Iran has found itself strengthened almost by default, first with the U.S.-led invasion of Afghanistan to Iran's east, which ousted the Taliban rulers against whom it almost went to war in the 1990s, and then to its west, with the American ouster of Iraqi President Saddam Hussein, against whom it fought an eight-year war in the 1980s.And this:
"It's very bleak and it's very dangerous," said Dakhil, the Saudi writer. "We have a sectarian civil war in Iraq now and this is drawing sectarian lines through the region. This is the most important, the most dangerous ramification of the American war in Iraq."
Friday, January 12, 2007
In the largely unregulated world of international adoptions, these programs often lead to happily-ever-after, but sometimes end painfully. Ukraine and Russia place formidable obstacles in the path of parents, among them inaccurate information about children’s availability and health status. Multiple families can wind up competing for the same child. And children themselves know they are auditioning for what the industry calls their “forever families.” Then there is an entrenched system of favors — requests for cash or gifts from facilitators, translators, judges and others who handle the mechanics of adoption overseas.
Conditions in both countries have grown so unsettled, some agencies have suspended hosting programs, and the debate is growing about the ratio of risk to reward. Do the many success stories for older orphans make up for the heartbreak when adoption is thwarted?
The Prozzos had been deceived before by an intermediary who showed them a photograph of an adorable child they later learned was not available. So their guard was up before Alona’s visit in December.
“We won’t let this child call us ‘mama’ or ‘papa’ because we aren’t,” Mr. Prozzo said. But Alona’s visit had barely begun when she jumped into his outstretched arms and called him “papa.”
“Now what?” Mr. Prozzo said, melting. “Now what?”
Saturday, January 06, 2007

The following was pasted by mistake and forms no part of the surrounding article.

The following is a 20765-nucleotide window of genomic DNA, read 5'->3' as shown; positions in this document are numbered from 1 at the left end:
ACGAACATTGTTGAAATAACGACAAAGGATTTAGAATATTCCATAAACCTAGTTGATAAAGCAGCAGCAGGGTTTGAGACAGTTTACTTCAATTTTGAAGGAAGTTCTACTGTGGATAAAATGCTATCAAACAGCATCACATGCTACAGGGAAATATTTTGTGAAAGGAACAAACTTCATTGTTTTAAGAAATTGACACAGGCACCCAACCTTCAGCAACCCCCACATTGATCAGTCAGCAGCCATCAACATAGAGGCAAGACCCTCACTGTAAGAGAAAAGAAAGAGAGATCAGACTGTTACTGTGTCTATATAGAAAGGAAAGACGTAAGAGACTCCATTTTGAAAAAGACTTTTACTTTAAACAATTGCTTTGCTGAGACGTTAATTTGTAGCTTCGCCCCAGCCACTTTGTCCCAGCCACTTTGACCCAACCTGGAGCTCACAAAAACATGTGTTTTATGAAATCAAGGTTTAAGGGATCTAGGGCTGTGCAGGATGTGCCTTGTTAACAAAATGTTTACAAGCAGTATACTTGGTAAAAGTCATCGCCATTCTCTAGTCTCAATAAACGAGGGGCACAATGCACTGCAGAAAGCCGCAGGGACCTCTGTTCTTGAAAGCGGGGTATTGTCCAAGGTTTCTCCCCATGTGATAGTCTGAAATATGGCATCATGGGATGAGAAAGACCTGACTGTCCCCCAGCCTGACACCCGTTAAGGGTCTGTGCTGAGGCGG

I’m pretty sure the latest film adaptation of Jane Austin’s Pride and Prejudice didn’t really have all the magic it seemed to cast on me when I watched it a few nights ago- more likely that I was, for whatever reason, nicely primed to receive its goods, no matter how warmed over. Definitely, having Donald Sutherland as the doting, misty-eyed Bennet patriarch was perfect. And I’m more then happy to admit to being smitten by the flakes of occasional thespian-like radiance Kiera Knightly has been sprinkling around since Bend it Like Beckham, but I ‘dunno. There was the occasional glide of the camera. The opening ball-sequence especially, where Bennets meet Bingley and where Elizabeth first meets Darcy. For most of this roughly 10-minute sequence the camera is completely inconspicuous, dutifully framing the narrative without fuss. But then, the narrative tensions nicely coaxed into motion, it cuts loose with a great montage of blooming allegorical swoons and striking angles blatant enough to draw you out of the picture and into its technique before the camera catches itself and shuffles back into hiding behind the story. At least that’s how it felt seeing it the first time and I doubt I’ll feel compelled to check it out again. But its funny how these little moments, especially one so early on, can wake you up to a films possibilities. Additionally, Deborah Moggach’s screenplay offers numerous bouquets of finely tuned and turned phrases that gain the additional advantage of being spoken with English accents, at least two of which (Sutherlands and Jena Malone) are faked. So there's a lot to like about the film, for sure. What I can't untangle is whether it's my prejudice or my pride that's keeping me from entirely giving myself over to the warm gush of its charms.